Goldfish Aquarium Driftwood Care

Goldfish Aquarium Driftwood Care

Adding a few pieces of aquarium driftwood helps create a tank environment that is similar to the natural habitat of a goldfish and will make the goldfish inhabitants feel more at home. The nooks and crannies of aquarium driftwood make an ideal places for goldfish to seek out and safety when stressed. Not only will algae tasty to goldfish grow on these pieces of aquarium driftwood but many species of aquatic plants can be anchored to them. Java Mossescan be warped around a piece of aquarium driftwood to make a great spawning mop and protect goldfish fry from being eaten.

There are added risks from adding aquarium driftwood into a goldfish tank. The pH of the tank water may become more acidic by adding organic materials such as driftwood. Wood tannins can leach out and cloudy the water a tea color. Fungus, disease and parasites can be introduced into the goldfish tank. Driftwood from softwood trees can disintegrate in the tank water, cause the filters to clog and lower the water quality.

These risks can be minimized if care is put into selecting what aquarium driftwood is to be added into the goldfish tank. Care for your goldfish by buying pretreated aquarium driftwood which requires less preparation than driftwood that is found on stream banks or ocean beaches. Many times these pretreated pieces have been soaked, stripped of excess bark, branches removed, bleached and boiled to remove wood tannins and other pollutants. There are driftwood pieces that are anchored to bases, all natural without a base and there are even imitation fake pieces of driftwood. Aquarium driftwood that contains a base won’t require soaking to keep it from floating and gives it extra stability for when a goldfish nudges it. Fake pieces of aquarium driftwood contain no tannins to leach out and won’t add to the bioload by decomposing.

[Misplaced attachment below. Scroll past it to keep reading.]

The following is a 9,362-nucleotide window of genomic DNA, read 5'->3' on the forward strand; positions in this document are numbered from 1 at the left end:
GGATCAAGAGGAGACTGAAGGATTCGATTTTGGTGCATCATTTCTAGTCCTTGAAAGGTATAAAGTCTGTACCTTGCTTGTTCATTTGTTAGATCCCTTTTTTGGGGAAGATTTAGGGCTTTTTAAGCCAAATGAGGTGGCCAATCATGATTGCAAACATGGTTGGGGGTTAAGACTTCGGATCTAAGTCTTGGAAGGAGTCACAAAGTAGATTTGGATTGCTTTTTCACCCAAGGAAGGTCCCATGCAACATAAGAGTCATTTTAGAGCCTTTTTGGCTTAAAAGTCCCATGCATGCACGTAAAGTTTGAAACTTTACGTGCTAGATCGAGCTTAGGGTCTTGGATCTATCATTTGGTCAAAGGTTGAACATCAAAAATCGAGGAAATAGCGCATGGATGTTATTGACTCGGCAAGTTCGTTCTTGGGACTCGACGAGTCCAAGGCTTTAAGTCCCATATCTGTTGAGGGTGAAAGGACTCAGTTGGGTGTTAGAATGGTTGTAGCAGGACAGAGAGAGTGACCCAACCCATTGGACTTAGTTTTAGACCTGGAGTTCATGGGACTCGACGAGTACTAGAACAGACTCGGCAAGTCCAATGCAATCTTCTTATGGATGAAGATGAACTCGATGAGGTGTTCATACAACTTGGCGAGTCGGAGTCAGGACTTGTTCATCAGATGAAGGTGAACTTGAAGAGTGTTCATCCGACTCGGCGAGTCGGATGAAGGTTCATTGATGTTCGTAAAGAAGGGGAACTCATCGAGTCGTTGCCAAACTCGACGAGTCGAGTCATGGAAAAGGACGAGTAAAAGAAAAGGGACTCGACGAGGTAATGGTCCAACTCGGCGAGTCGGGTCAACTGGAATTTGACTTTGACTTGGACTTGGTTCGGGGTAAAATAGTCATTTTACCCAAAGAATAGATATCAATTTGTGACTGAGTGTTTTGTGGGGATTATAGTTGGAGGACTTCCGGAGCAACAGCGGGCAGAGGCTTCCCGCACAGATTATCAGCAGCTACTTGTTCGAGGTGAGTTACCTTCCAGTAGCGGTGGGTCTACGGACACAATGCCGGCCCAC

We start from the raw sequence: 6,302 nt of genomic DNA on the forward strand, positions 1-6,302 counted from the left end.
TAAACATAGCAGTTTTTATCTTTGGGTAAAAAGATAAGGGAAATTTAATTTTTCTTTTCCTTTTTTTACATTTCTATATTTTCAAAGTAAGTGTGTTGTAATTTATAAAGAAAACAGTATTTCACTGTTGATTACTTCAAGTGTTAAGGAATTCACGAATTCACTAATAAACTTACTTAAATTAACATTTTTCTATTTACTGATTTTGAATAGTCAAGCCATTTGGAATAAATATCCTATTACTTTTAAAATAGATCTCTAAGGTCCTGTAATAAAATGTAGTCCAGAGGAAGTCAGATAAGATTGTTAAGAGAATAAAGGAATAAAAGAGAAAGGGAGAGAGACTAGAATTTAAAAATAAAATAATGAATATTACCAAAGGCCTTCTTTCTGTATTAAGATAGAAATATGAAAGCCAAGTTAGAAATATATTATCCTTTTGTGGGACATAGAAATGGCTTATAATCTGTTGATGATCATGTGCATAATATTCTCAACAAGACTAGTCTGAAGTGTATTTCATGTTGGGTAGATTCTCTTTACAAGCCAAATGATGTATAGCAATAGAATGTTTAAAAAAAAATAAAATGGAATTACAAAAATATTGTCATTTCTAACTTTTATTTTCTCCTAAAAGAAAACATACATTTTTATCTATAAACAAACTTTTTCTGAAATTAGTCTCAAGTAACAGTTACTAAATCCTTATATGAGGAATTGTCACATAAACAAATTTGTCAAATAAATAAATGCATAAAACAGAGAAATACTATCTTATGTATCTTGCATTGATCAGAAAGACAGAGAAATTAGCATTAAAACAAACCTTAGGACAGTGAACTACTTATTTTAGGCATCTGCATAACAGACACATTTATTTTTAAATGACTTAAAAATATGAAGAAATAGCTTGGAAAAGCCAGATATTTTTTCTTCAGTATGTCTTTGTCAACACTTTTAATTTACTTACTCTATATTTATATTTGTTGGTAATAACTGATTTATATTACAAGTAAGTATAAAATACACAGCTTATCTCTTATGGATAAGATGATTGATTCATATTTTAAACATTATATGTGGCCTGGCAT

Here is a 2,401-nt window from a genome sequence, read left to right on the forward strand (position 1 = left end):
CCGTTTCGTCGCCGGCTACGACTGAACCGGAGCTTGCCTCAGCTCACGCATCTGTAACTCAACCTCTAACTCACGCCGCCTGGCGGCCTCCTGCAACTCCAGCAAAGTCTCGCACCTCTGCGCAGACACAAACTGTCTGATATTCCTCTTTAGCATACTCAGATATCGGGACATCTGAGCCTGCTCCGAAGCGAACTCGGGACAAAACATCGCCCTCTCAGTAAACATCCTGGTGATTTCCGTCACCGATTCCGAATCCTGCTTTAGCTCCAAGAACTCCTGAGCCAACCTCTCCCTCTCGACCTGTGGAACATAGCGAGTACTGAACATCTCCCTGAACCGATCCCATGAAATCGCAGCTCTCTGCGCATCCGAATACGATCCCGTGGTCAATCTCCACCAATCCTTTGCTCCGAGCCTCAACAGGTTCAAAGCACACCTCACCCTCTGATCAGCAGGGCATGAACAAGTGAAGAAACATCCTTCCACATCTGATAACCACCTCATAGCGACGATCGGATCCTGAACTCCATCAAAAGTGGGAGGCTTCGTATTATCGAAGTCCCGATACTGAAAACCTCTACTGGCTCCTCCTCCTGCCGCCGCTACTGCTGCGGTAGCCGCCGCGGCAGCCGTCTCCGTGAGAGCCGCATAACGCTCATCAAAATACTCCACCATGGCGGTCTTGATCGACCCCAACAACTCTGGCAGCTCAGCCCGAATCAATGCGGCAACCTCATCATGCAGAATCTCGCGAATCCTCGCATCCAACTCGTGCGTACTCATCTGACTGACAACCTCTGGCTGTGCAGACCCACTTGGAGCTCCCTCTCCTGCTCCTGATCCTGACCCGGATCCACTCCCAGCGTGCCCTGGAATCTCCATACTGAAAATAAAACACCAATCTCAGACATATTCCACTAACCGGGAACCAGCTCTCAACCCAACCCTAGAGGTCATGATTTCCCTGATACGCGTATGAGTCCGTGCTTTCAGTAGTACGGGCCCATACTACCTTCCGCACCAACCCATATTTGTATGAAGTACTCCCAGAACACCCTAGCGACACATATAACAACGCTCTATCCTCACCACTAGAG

Aquarium Driftwood


Standard driftwood contains hardwood species like maple, oak, walnut, aspen, hickory, ash and more. These specimens have been worn down and smoothed by the constant movement of streams and oceans or sand blasted on the shores. They are easily collected along the beaches and streams in local waterways (Make sure it’s legal to remove driftwood before taking any). Savanna Root usually consists of a few long slender branches that contain a few shorter branches that shoot off them. Mopani driftwood is tangled with a twisted appearance. Malaysian driftwood is usually full bodied with a few branch-like pointed edges. Bog wood is a mix match of species found in South of the United States and usually has a solid look.

Adding it into an Aquarium

  1. Select a nice piece of hardwood driftwood with character
  2. Remove excess bark, branches and debris using a scrub brush and warm water
  3. Boil the aquarium driftwood in a large pot to remove tannins
  4. Replace the water and boil again
  5. Repeat steps 3 and 4 if tannins continue to change the water color
  6. Soak it a bucket of water for a few days
  7. (Optional) Soak in bleach water and rinse thoroughly
  8. (Optional) anchor aquatic plants using fishing line
  9. Place into goldfish tank (push into substrate if needed)

Photo: Jellaluna

Reviewed By: Tim Winter

Tim Winter has a strong affection for pets and wildlife. His years of experience caring for various types of pets has led him to share his knowledge with others on the best practices in pet care. Tim holds a Bachelor of Science from the University of Oregon School of Journalism and Communications.

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